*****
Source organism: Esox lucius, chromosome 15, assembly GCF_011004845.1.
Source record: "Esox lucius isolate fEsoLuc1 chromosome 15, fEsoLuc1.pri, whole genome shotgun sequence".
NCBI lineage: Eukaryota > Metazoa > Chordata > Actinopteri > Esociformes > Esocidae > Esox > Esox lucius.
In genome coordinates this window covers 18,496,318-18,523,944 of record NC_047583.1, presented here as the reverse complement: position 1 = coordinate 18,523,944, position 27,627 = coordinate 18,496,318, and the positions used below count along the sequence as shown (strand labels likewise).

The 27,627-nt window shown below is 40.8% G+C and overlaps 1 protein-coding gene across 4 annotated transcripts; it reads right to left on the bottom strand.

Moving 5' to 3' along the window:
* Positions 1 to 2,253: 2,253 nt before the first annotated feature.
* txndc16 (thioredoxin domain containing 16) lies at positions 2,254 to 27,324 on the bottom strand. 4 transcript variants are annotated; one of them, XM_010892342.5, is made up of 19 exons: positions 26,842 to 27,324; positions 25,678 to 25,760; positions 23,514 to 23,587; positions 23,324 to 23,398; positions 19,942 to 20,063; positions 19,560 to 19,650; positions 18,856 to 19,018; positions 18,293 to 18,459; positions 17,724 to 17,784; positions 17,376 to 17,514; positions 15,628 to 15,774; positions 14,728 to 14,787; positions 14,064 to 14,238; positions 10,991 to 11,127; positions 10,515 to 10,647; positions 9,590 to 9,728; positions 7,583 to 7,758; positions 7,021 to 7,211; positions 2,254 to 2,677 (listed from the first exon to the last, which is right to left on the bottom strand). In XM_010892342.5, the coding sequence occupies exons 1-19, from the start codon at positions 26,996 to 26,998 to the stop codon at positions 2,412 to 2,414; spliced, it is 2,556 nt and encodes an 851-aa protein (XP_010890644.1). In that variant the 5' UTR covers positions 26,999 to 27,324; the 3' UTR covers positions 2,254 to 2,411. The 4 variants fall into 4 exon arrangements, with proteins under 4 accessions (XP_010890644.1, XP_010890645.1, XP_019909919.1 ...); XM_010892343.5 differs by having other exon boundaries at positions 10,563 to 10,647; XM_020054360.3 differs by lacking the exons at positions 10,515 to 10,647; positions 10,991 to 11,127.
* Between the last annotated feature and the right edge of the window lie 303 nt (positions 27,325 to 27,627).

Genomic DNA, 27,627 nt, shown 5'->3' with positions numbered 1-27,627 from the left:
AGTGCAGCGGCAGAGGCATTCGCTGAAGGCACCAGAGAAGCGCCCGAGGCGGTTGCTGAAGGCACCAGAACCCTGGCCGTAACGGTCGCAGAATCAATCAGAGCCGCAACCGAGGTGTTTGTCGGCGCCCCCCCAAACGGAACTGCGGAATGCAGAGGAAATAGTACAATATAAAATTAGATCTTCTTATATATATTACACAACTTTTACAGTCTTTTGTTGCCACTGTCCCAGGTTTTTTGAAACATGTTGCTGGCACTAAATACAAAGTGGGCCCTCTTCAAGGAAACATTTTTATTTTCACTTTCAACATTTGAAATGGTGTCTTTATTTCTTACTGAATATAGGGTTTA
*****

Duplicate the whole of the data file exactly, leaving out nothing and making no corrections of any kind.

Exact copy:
Source organism: Esox lucius, chromosome 15, assembly GCF_011004845.1.
Source record: "Esox lucius isolate fEsoLuc1 chromosome 15, fEsoLuc1.pri, whole genome shotgun sequence".
NCBI lineage: Eukaryota > Metazoa > Chordata > Actinopteri > Esociformes > Esocidae > Esox > Esox lucius.
In genome coordinates this window covers 18,496,318-18,523,944 of record NC_047583.1, presented here as the reverse complement: position 1 = coordinate 18,523,944, position 27,627 = coordinate 18,496,318, and the positions used below count along the sequence as shown (strand labels likewise).

The 27,627-nt window shown below is 40.8% G+C and overlaps 1 protein-coding gene across 4 annotated transcripts; it reads right to left on the bottom strand.

Moving 5' to 3' along the window:
* Positions 1 to 2,253: 2,253 nt before the first annotated feature.
* txndc16 (thioredoxin domain containing 16) lies at positions 2,254 to 27,324 on the bottom strand. 4 transcript variants are annotated; one of them, XM_010892342.5, is made up of 19 exons: positions 26,842 to 27,324; positions 25,678 to 25,760; positions 23,514 to 23,587; positions 23,324 to 23,398; positions 19,942 to 20,063; positions 19,560 to 19,650; positions 18,856 to 19,018; positions 18,293 to 18,459; positions 17,724 to 17,784; positions 17,376 to 17,514; positions 15,628 to 15,774; positions 14,728 to 14,787; positions 14,064 to 14,238; positions 10,991 to 11,127; positions 10,515 to 10,647; positions 9,590 to 9,728; positions 7,583 to 7,758; positions 7,021 to 7,211; positions 2,254 to 2,677 (listed from the first exon to the last, which is right to left on the bottom strand). In XM_010892342.5, the coding sequence occupies exons 1-19, from the start codon at positions 26,996 to 26,998 to the stop codon at positions 2,412 to 2,414; spliced, it is 2,556 nt and encodes an 851-aa protein (XP_010890644.1). In that variant the 5' UTR covers positions 26,999 to 27,324; the 3' UTR covers positions 2,254 to 2,411. The 4 variants fall into 4 exon arrangements, with proteins under 4 accessions (XP_010890644.1, XP_010890645.1, XP_019909919.1 ...); XM_010892343.5 differs by having other exon boundaries at positions 10,563 to 10,647; XM_020054360.3 differs by lacking the exons at positions 10,515 to 10,647; positions 10,991 to 11,127.
* Between the last annotated feature and the right edge of the window lie 303 nt (positions 27,325 to 27,627).

Genomic DNA, 27,627 nt, shown 5'->3' with positions numbered 1-27,627 from the left:
AGTGCAGCGGCAGAGGCATTCGCTGAAGGCACCAGAGAAGCGCCCGAGGCGGTTGCTGAAGGCACCAGAACCCTGGCCGTAACGGTCGCAGAATCAATCAGAGCCGCAACCGAGGTGTTTGTCGGCGCCCCCCCAAACGGAACTGCGGAATGCAGAGGAAATAGTACAATATAAAATTAGATCTTCTTATATATATTACACAACTTTTACAGTCTTTTGTTGCCACTGTCCCAGGTTTTTTGAAACATGTTGCTGGCACTAAATACAAAGTGGGCCCTCTTCAAGGAAACATTTTTATTTTCACTTTCAACATTTGAAATGGTGTCTTTATTTCTTACTGAATATAGGGTTTA